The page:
Blame British Airways. It was their sirloin steak that collapsed the tooth filling at 36,000 feet.
The very next chomp brought agony at 2.00 in the morning as the side of the tooth broke off onto the plastic plate.
Four more hours to Mumbai. With the paracetamol from the cabin attendant doing nothing at all. A pounding headache and cheek swollen out like a puffer fish.
Hurry up and wait
Murder at the airport. Ten hours to get a passport stamp, though it could only have been ten minutes. The hotel sent a car, hooray. Except the driver spoke no English – happy-happy cruising like we had all day.
Not nice to die at sunrise – in a strange place, thousands of miles from home.
Except the manager was brilliant. One look and he reached for the phone.
“Emergency please, doctor luvvy-duvvy.”
A mistake, surely. Or an unfamiliar Indian name.
Doctor Lavi Davi, that seemed about right.
The manager spun the driver round and shoved him at the car. “Jaldi karana,” he yelled and slammed the door.
No cruising now. Lewis Hamilton on steroids. Schoolkids, bikes, bullock carts, buses – all the people on the planet crammed into the single road ahead. No need for pain-killers, just triple double tranquillisers.
Another ten minutes that felt like ten hours.
The Empire sleeps on
Quieter side streets. A crumbling wall. A short dusty driveway to a broken down colonial relic of a house from the days of the Raj.
Doctor Luvvy-Duvvy in big letters on a purple signboard.
Out of the car in a cloud of dust. Through a crowded waiting room into air conditioned coolness and a waiting dentist’s chair.
The door shut. Ah, sanity!
A big 4×4 pulled up outside. A flashy designer job for climbing up on pavements. Mercedes or Porsche or something. This would bend the debit card.
A nurse set up the chair. Flashy was right. The latest recliner model with all the goodies. She set up the splash-bib and Health & Safety glasses. Just like home.
“Doctor will be here now.” She nodded at the car outside the window.
A vision stepped in. Straight from a Bollywood movie. Poised, elegant and drop-dead gorgeous.
She pulled a purple smock over her head. The heart-shaped badge said Luvvy-Duvvy.
“Doctor Geetha Khan,” she said. Melodic, like wind chimes. “Let’s take a look.”
Silky smooth, surely a goddess. “The hotel said it was life or death.”
The gentle dental touch
Her fingers were careful, bred to handling crystal. The touch was confident. She knew her stuff.
Another ten minutes. Ten hours for discomfort. Ten seconds while this magical creature worked her miracle. Pain gone, swelling gone. Relief at being human again.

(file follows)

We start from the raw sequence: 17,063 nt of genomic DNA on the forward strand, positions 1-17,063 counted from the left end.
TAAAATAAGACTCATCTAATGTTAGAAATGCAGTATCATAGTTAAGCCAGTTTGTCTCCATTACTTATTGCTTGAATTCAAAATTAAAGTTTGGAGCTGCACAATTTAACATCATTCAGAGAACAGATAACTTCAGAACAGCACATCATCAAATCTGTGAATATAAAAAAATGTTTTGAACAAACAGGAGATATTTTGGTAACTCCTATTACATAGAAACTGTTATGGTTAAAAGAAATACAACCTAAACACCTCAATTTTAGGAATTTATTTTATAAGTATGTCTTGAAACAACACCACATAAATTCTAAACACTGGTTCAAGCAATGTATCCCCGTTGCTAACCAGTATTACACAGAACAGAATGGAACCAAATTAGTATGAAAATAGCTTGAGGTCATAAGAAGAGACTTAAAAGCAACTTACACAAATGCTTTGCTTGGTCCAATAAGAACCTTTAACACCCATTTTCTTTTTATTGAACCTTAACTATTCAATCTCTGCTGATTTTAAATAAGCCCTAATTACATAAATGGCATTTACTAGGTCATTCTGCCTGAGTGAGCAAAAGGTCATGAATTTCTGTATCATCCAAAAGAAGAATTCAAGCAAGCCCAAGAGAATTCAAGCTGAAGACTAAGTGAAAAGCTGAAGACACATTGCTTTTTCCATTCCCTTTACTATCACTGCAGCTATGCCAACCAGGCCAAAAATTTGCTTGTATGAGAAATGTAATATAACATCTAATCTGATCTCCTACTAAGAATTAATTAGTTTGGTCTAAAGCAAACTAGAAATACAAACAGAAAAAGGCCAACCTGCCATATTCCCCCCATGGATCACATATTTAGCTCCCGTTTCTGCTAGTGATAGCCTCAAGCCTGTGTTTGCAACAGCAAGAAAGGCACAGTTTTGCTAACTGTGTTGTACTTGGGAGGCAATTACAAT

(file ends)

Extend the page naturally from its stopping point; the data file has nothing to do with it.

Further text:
“Thank you, thank you, thank you.” It couldn’t be said enough.
She smiled. The whole world sighed.
Sitting up, slightly giddy. “Please tell me, I’m new to your country. Why Luvvy-Duvvy?”
The smile broadened – somewhere the light shone brighter and flowers opened their petals.
Ultra violet germ killer
“Over there,” she pointed to a grey box on wheels, the Luvvy-Duvvy badge big across its front panel. “We named our practice after it – it saves lives.”
“Come.” She took my hand – instant, irreversible love.
Back into the crowded waiting room, the nurse coming too. The Doc-goddess had a remote in her hand. She pulled the door to, not quite closing it.
Reflected purple light flickered off the wall panels inside.
“Pulsed ultra-violet,” she said. “This is a hot country. People come straight in off the street, bringing all manner of germs. Take your chances outside, operating theatre inside.”
She nodded at the door. “Luvvy-Duvvy for the UV. That thing sterilises my operating room before and after every patient. Five minutes, bang.”
She pushed open the door. A long glass tube was subsiding back into the machine. “No viruses, no bacteria. I work with people’s open mouths every day. No infections on my watch.”
The crowded waiting room was watching.
“Please excuse me, this is a busy day,” she said. Wind chimes again. “Enjoy our country while you can. Just don’t chew on that side for a day or two.”
A miracle place, India. Can’t help loving the place.
Back Off, Bacteria! is the blog of Hyper Hygiene Ltd, supplier of what we’re convinced is the most effective health protection system in the world. A fully mobile, all-automatic Hypersteriliser machine mists up workplaces with ionised hydrogen peroxide, spreading everywhere and eliminating all bacteria, viruses and fungi.
Hypersteriliser units are supplied to businesses and institutions across the UK, notably the haematology and other critical units at Salford Royal Hospital, Greater Manchester; Doncaster & Bassetlaw Hospital; South Warwickshire Hospital; Coventry & Warwickshire Hospital; and Queen Victoria Hospital, East Grinstead.
The Halo Hypersteriliser system achieves 6-log Sterility Assurance Level – 99.9999% of germs destroyed. It is the only EPA-registered dry mist fogging system – EPA No 84526-6. It is also EU Biocide Article 95 Compliant.
Originally posted on 28 July 2018 @ 5:55 am
Originally posted on 28 July 2018 @ 5:55 am